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  • Writer's pictureJackie Habib

Knowing when it's time to move on


The past month has led me to a decision that has been in the works for a while now. I've decided to move back home to Los Angeles. I was somewhat surprised at how quickly I came to this decision. The way I explained it in therapy is I've been collecting pieces of a puzzle for a while now, but only recently did I have enough pieces to see the full picture.


It's been a year since the thought of moving first came up, and it feels so right. As much as I wanted to make the Pioneer Valley my long-term home, I can't ignore the fact that it's been hard to cultivate a real community here. I suppose that's what happens when you take something you had for granted. Back in Los Angeles, community was something I always had; it was a given. It isn't until you leave that you begin to miss it.


My life up until I moved to Massachusetts was about survival. When that phase of my life came to an end, I wanted to get away; to go somewhere peaceful and serene. I'm coming up on my 10th anniversary since I got on a flight bound for Boston with a one-way ticket. Now that I'm planning on moving back home, I am thinking of my time in Massachusetts as a rehab of sorts. It allowed me to focus on myself and to nurture and grow in areas that were neglected for most of my life.


We have a tendency to view life through rose-colored glasses. It isn’t until we make a realization that shifts our perspective that we begin to see things clearly. Up until early June, I was still certain Western Mass is where I belonged. As soon as I realized I wanted to leave, I started to notice a lot of the things that bother me about the area; people’s impatience, their stares, and their silent judgments.


All have been slowly chipping away at my feelings over the past few years. That isn't to say that everyone in Massachusetts is like that; I have made some great friends here. But I feel a lack of diversity is harder to live with after growing up in Los Angeles.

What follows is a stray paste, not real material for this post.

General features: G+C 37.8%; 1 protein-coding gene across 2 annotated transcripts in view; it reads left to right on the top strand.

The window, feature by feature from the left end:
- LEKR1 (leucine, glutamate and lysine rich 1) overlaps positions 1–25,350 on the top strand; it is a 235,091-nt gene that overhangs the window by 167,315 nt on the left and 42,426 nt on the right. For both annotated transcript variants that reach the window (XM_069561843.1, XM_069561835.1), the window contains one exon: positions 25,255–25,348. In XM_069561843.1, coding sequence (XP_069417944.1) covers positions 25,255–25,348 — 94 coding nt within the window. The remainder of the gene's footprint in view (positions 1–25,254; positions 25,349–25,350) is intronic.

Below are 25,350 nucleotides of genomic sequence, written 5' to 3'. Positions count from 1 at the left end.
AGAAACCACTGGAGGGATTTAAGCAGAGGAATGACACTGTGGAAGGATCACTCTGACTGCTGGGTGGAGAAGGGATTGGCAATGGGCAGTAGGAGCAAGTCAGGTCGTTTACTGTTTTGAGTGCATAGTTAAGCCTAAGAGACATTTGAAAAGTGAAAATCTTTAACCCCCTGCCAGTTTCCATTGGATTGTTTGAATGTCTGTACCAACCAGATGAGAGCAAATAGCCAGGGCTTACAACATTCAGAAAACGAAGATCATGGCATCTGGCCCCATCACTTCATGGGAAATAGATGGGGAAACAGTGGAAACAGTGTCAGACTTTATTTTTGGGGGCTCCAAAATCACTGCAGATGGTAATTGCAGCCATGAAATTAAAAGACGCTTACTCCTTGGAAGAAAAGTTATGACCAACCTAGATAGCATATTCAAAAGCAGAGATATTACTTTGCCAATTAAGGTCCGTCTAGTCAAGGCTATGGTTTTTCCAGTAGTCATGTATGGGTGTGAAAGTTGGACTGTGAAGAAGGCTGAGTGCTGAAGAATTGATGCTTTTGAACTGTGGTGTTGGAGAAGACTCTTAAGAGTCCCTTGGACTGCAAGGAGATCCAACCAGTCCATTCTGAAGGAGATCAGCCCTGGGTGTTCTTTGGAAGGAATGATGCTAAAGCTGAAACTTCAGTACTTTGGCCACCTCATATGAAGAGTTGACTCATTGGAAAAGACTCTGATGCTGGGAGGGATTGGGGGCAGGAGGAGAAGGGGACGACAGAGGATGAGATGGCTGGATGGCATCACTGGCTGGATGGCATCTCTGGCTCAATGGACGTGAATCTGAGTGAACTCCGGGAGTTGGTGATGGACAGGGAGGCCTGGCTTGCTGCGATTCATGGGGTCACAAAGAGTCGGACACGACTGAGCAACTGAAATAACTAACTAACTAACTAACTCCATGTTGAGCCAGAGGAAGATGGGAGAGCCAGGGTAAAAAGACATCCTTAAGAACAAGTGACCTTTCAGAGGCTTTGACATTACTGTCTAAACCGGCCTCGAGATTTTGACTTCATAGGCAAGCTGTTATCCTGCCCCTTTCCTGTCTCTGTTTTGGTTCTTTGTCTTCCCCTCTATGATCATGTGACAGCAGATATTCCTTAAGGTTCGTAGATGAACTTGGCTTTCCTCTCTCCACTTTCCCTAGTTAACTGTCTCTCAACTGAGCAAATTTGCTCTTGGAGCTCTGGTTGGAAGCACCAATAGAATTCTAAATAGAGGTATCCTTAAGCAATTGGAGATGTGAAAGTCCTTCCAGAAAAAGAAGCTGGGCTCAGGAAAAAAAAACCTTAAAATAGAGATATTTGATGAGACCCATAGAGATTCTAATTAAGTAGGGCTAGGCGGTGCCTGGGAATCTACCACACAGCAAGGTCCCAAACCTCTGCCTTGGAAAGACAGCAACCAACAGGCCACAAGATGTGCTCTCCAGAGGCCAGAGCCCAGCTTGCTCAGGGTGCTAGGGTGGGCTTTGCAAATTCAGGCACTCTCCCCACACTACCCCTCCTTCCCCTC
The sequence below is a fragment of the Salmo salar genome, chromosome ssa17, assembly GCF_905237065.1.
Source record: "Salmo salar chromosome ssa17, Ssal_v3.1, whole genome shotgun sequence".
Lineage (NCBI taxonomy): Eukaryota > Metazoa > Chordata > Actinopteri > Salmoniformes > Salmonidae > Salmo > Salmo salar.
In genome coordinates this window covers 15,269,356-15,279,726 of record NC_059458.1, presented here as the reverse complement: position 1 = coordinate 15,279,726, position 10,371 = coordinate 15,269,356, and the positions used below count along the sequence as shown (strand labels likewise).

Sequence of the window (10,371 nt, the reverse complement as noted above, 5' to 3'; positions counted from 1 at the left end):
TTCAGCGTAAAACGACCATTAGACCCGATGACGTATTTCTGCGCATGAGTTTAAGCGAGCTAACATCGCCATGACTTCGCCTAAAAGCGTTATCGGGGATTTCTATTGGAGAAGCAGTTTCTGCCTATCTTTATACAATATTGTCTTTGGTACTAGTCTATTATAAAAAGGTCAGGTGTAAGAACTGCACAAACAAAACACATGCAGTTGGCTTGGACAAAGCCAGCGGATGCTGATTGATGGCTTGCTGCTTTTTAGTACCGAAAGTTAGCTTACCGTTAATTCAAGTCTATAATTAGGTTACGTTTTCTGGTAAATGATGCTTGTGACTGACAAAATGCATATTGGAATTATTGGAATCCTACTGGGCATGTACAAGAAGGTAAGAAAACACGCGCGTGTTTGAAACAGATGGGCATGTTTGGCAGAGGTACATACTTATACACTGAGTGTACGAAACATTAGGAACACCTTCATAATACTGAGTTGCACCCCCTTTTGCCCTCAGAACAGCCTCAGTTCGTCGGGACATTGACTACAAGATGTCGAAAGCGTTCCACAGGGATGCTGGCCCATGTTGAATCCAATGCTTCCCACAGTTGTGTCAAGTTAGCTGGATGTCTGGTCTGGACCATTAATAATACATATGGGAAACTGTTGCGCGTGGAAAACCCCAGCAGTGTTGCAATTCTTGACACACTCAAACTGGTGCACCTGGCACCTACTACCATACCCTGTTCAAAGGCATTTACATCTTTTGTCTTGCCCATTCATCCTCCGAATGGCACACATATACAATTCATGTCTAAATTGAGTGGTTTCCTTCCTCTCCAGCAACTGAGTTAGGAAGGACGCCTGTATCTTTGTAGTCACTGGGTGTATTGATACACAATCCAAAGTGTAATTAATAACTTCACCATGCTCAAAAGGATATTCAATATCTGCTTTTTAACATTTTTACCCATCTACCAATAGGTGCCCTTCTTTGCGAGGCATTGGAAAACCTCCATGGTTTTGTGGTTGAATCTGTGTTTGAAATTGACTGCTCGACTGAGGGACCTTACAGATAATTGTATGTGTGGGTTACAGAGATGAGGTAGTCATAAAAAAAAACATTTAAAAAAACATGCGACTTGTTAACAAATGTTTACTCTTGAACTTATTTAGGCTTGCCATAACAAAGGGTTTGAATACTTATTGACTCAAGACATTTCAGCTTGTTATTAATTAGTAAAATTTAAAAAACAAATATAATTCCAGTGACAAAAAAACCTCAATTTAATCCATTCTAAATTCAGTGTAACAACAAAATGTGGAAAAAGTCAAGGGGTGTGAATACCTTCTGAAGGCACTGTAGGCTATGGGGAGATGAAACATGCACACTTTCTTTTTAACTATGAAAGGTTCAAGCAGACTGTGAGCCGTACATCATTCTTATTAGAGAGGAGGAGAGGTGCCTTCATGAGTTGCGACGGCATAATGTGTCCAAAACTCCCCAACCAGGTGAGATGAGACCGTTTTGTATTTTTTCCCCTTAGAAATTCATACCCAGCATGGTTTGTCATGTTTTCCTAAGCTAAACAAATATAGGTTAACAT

I have also decided to leave the career I built for myself over the past 12 years. HR/systems was something I originally fell into. It provided financial stability and a position I was good at and learned to enjoy. But in the past four years, since the pandemic began, the expectations for this work have gone up exponentially. I am still dealing with the physical and mental consequences three years later, after a problem with my hips and lower back snowballed into several other health problems, each piggybacking on top of the other.

I've lost count of the number of doctors and specialists I've seen, the number of X-rays and lab workups I've had, and the number of chiropractic, acupuncture, and massage appointments I've sat through. All to resolve a problem that was put into motion by a job with unrealistic expectations.


While I have enjoyed the work I have done over the years, I never felt the passion and giddy excitement that I experience when working on other projects. So I am leaving HR and moving on to something that has been a dream of mine for so long. One of those dreams you dare not even speak out loud, even when you're alone. I finally said it out loud a few weeks ago. And the more I say it, the more realistic it becomes.

I am going to pursue a career in film when I move back to Los Angeles. With a strong work ethic and skills that can be adapted in many ways, I'm allowing myself to dream and think beyond the financial safety and independence provided by a corporate career.


While it’s scary to try this now while two ongoing strikes are impacting the industry, I am not letting that stop me from making this change, even if it means I need to take another role in the interim. I know I'll have to start all over again, but I'm willing to do it for something I've loved for so long and one that truly ignites my passion and creativity.

 

“And the day came when the risk to remain tight in a bud was more painful than the risk it took to blossom.”

– Anaïs Nin


"For a minute there, I lost myself."

– Radiohead, Karma Police

"You want to jump and dance, but you sat on your hands And lost your only chance.”


– The Shins, Gone for Good

 

Photos by Jackie Habib

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